Study author Adam M. Brickman of the Taub Institute for Research on Alzheimer's Disease and the Aging Brain at Columbia University Medical Center in New York said the study involved a group of 658 people age 65 and older, free of dementia who were given magnetic resonance imaging brain scans.
Participants underwent tests that measured their memory, language, speed at processing information and visual perception. A total of 174 of the participants had silent strokes.
The study, published in the January issue of Neurology, found people with silent strokes scored somewhat worse than those without silent strokes on memory tests. This was true regardless of whether people had a small hippocampus -- the memory center of the brain -- the study said.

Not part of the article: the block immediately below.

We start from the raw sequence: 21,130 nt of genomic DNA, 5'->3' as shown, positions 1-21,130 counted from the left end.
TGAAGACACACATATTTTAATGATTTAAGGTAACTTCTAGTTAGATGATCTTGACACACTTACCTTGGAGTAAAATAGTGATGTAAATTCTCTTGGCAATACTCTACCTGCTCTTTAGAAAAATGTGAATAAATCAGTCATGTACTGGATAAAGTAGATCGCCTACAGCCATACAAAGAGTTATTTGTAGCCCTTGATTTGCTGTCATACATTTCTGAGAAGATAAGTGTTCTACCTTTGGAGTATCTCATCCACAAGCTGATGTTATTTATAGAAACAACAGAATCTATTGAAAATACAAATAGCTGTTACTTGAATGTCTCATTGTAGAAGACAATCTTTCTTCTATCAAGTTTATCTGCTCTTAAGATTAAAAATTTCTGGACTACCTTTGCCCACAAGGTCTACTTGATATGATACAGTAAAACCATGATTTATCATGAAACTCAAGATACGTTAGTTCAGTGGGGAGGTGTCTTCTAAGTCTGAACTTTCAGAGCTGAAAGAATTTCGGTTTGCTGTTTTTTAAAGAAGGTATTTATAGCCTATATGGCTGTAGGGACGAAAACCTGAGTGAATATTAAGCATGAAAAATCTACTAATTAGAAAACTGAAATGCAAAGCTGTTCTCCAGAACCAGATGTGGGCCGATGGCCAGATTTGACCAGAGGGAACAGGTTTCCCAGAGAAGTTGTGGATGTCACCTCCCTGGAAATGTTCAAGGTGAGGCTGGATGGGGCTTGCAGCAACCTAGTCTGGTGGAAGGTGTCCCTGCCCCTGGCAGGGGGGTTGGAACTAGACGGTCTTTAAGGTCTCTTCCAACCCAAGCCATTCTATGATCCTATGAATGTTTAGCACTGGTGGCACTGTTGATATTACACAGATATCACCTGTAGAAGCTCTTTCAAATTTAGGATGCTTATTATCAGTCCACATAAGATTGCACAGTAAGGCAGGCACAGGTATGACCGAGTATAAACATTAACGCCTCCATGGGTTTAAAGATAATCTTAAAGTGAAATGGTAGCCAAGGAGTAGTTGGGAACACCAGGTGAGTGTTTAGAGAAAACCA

"Given that conditions like Alzheimer's disease are defined mainly by memory problems, our results may lead to further insight into what causes symptoms and the development of new interventions for prevention," Brickman said in a statement. "Since silent strokes and the volume of the hippocampus appeared to be associated with memory loss separately in our study, our results also support stroke prevention as a means for staving off memory problems."
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